【Report】The International Conference on “Nuclear Disaster Compensation: Building an Anticipatory, Participatory, and Transnational Framework in East Asia” was held!

On Saturday, August 6, 2022, a conference on “Nuclear Disaster Compensation: Building an Anticipatory, Participatory, and Transnational Frame in East Asia” was held and cohosted by the Asia-Japan Research Institute of Ritsumeikan University and the Buffett Institute for Global Affairs of Northwestern University, based on their research cooperation agreement.

The global multilingual forum Meridian 180, which has been operated by the Buffett Institute, was started in the wake of the 2011 Fukushima nuclear power plant accident, and the resulting research was published as Hirokazu Miyazaki ed., Nuclear Compensation: Lessons from Fukushima(with Meridian 180 Forums, Interviews with Experts and Intellectuals) in 2021. (Please access the e-book version here.)

At this international conference, Participants discussed the steps for future research projects based on the results of research.
The participants were:

Yuki Ashina (Shizuoka Bar Association)
Hirokazu Miyazaki(Northwestern University)
Hiroyuki Mori (Ritsumeikan University)
Ryo Morimoto (Princeton University)
Annelise Riles (Northwestern University)
Takao Suami (Waseda University)
Satsuki Takahashi (Hosei University)
Masafumi Yokemoto (Osaka Metropolitan University)
Dai Yokomizo (Nagoya University)
Ryoichi Yoshimura (Ritsumeikan University)


At the beginning of the conference, Professor Miyazaki raised the need for international discussion on compensation liability in preparation for future accidents, due to the huge amount of compensation liability caused by the Fukushima nuclear accident. Specifically, he pointed out the need to build discussions in Japan and East Asia to create a framework in which diverse stakeholders can participate.

In response to this issue, many of comments were provided from various perspectives by the participants.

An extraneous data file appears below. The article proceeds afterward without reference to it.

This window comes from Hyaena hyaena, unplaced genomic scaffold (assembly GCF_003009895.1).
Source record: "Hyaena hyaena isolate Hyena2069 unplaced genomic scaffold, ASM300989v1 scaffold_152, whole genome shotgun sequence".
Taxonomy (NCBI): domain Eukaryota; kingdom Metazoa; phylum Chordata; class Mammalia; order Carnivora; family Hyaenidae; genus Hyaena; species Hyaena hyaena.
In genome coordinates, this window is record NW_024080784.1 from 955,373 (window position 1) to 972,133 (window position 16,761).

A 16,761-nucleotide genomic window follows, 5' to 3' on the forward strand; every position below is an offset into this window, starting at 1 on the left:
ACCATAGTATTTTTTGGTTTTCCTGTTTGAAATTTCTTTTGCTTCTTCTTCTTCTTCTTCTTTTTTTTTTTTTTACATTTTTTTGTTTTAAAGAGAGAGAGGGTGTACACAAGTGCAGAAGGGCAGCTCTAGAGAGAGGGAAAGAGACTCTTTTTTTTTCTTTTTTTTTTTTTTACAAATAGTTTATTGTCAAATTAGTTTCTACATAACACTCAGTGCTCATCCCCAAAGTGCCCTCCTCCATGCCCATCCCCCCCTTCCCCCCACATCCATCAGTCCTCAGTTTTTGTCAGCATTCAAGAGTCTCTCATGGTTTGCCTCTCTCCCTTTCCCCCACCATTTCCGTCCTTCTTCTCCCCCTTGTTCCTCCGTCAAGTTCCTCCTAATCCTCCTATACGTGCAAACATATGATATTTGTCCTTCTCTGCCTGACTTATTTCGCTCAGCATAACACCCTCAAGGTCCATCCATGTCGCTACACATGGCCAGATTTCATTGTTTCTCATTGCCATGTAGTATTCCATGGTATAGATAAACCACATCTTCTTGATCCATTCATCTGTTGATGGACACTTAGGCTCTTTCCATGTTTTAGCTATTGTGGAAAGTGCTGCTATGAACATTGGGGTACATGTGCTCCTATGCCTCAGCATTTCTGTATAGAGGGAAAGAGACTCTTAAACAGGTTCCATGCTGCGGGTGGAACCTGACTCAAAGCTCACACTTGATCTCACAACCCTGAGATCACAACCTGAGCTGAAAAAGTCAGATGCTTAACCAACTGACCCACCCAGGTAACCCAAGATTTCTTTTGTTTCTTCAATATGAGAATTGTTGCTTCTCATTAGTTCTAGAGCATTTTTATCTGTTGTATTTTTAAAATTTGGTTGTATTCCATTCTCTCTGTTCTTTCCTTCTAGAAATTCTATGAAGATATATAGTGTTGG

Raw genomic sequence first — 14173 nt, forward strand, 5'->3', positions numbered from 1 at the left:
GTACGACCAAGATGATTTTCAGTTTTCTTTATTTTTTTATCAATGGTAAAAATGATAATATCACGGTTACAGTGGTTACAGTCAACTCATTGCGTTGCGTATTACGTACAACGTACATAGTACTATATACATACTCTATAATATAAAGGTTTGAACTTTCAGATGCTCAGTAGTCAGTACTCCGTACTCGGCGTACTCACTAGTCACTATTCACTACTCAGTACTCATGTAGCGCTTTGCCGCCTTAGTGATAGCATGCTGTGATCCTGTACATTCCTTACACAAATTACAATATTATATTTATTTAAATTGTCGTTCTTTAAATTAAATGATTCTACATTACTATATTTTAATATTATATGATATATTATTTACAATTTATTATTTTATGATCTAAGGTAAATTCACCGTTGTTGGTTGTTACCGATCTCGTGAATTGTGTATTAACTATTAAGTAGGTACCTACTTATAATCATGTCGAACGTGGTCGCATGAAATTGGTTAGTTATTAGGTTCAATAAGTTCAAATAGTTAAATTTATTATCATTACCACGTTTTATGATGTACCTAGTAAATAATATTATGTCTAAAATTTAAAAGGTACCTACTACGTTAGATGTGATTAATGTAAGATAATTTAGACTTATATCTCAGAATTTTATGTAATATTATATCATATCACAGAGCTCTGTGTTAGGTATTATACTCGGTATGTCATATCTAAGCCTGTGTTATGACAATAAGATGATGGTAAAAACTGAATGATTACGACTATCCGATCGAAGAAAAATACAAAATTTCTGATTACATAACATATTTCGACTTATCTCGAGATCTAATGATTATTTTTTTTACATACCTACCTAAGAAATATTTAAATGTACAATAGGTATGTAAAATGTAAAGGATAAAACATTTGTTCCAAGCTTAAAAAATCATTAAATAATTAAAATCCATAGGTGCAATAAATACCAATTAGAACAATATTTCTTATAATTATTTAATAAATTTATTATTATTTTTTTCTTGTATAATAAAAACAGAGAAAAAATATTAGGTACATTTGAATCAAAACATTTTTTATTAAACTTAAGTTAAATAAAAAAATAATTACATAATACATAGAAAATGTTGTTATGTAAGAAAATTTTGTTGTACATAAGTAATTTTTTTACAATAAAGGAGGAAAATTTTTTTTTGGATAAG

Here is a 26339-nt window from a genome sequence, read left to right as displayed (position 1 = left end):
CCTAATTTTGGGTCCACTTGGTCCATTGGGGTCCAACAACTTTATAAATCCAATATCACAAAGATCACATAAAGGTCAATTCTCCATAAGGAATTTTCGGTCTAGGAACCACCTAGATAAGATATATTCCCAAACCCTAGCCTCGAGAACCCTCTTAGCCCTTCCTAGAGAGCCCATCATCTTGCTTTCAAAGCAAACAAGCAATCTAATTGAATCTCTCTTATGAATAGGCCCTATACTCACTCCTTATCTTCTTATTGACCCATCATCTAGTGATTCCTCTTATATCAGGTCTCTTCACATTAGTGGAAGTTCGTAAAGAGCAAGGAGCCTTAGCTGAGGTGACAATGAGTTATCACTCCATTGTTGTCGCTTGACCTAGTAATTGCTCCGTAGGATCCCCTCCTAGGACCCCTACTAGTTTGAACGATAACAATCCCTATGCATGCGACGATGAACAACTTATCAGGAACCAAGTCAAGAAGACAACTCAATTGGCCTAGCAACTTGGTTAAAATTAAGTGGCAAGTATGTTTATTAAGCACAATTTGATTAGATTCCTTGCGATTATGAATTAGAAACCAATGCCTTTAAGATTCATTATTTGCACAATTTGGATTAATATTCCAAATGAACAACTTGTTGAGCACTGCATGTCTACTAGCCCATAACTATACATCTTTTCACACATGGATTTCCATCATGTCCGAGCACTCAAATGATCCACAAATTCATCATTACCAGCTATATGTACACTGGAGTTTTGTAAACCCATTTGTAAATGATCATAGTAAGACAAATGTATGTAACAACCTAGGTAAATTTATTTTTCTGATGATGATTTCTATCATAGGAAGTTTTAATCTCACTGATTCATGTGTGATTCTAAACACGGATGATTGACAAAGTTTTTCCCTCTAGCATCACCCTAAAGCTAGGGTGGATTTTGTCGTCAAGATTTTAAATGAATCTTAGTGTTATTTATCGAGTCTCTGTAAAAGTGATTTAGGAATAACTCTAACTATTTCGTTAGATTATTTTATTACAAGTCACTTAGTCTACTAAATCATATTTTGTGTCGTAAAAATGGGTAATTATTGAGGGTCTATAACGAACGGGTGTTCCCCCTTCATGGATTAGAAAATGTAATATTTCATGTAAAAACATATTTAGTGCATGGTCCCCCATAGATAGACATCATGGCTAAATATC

Some of the main points of interest are as follows:

・In modern law, it is a principle to compensate for damages based on the drawing of a line. Was it possible for the victims of the nuclear accident to regain their livelihoods?
・How should we consider the division of victims caused by differences in the amount of damages and the compensation?
・From the point of view of local industries, there are many cases that damages caused by nuclear accident are not covered by compensation, even though those damages directly affect local people’s livelihoods. Especially, where fisheries are concerned, it is impossible to predict the future damage caused by further discharge of treated water into the ocean. This is directly related to the problem of how to think about future reparations in addition to the past.
・It is relatively easy to convert the cost of evacuation into money, but the damage caused by radioactivity, such as anxiety and fear, which is difficult to evaluate in terms of money, is also very large. In addition, Japan focuses on compensation for individual damages, but it is difficult to compensate for damage to the entire region or community due to the nuclear accident. In the United States, local governments often file lawsuits for damages for community destruction caused by pollution, and in Japan, the city of Hakodate is seeking an injunction to shut down the Oma nuclear power plant based on the personal rights of local governments.
・Since International treaties on nuclear energy are primarily to control nuclear weapons and promote the safe use of nuclear energy there is lack of legislation on disaster compensation. In addition, current international treaties have no provisions for state liability, not enough major countries have signed up, the claim process must be borne by the victim, and environmental damage is not included in the assessment.
・Since the effects of damage caused by the nuclear power plant accident are long-term and widespread, it is necessary to discuss compensation from the perspectives of generations and ecology.
・Since the “limits of litigation” and the “limits of compensation” are different, we should consider various methods which provide rulings on liability beyond the content of civil lawsuits, such as the Pollution Coordination Commission (Administrative Committee) in Japan.
・The idea of environmental rights encompasses the restoration of livelihoods through the restoration of materials. Therefore, it should be important for nuclear compensation to consider this in earnest.
・Regarding participatory discussions on compensation liability, there is a problem of how far rational judgments and agreements can be made because the amount of damage caused by an accident cannot be estimated in advance. For example, people’s way of thinking can be different depending on how much the electric power company’s compensation amounts will affect the increase in electric power charges.

In this international conference, researchers who are active at the forefront of various fields related to the issue of nuclear compensation gathered and discussed cutting-edge issues. The results will provide a platform for discussing future nuclear issues from an international perspective, and AJI will also be actively involved in this discussion.